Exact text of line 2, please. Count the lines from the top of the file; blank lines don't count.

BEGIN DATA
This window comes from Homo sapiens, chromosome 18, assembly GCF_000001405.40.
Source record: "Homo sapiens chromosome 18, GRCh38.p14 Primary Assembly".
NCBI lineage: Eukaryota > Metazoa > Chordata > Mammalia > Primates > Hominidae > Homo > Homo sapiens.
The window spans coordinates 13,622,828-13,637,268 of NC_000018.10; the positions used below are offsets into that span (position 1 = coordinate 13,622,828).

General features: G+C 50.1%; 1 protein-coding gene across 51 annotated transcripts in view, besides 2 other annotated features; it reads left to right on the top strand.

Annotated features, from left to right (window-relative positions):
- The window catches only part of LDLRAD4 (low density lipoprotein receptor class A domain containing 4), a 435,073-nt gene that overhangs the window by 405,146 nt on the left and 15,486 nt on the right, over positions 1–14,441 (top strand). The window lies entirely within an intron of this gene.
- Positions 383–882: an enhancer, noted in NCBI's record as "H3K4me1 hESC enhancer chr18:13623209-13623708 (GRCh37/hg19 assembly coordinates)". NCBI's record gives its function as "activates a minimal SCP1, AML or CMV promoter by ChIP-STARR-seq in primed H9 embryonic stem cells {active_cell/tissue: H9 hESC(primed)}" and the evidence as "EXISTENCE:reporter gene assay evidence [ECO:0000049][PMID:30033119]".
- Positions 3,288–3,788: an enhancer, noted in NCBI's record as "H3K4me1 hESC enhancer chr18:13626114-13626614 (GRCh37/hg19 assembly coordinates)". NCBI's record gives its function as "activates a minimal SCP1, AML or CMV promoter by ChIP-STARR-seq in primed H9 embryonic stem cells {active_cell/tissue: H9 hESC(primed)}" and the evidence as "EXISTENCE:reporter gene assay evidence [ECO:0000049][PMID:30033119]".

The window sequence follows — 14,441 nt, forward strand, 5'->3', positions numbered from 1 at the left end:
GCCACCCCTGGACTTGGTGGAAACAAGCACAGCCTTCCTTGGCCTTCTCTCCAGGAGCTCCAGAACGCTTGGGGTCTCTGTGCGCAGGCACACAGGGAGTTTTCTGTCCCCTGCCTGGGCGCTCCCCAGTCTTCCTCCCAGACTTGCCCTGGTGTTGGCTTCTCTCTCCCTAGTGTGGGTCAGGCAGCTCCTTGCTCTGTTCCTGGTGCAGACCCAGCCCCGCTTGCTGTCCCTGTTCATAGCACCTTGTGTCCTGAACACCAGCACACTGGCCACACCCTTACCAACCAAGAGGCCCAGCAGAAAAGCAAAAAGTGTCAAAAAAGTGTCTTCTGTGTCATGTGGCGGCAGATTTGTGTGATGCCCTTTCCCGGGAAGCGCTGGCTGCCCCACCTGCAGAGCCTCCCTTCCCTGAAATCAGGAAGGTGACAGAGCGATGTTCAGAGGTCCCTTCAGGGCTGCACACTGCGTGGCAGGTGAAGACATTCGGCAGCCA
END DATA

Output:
Source record: "Homo sapiens chromosome 18, GRCh38.p14 Primary Assembly".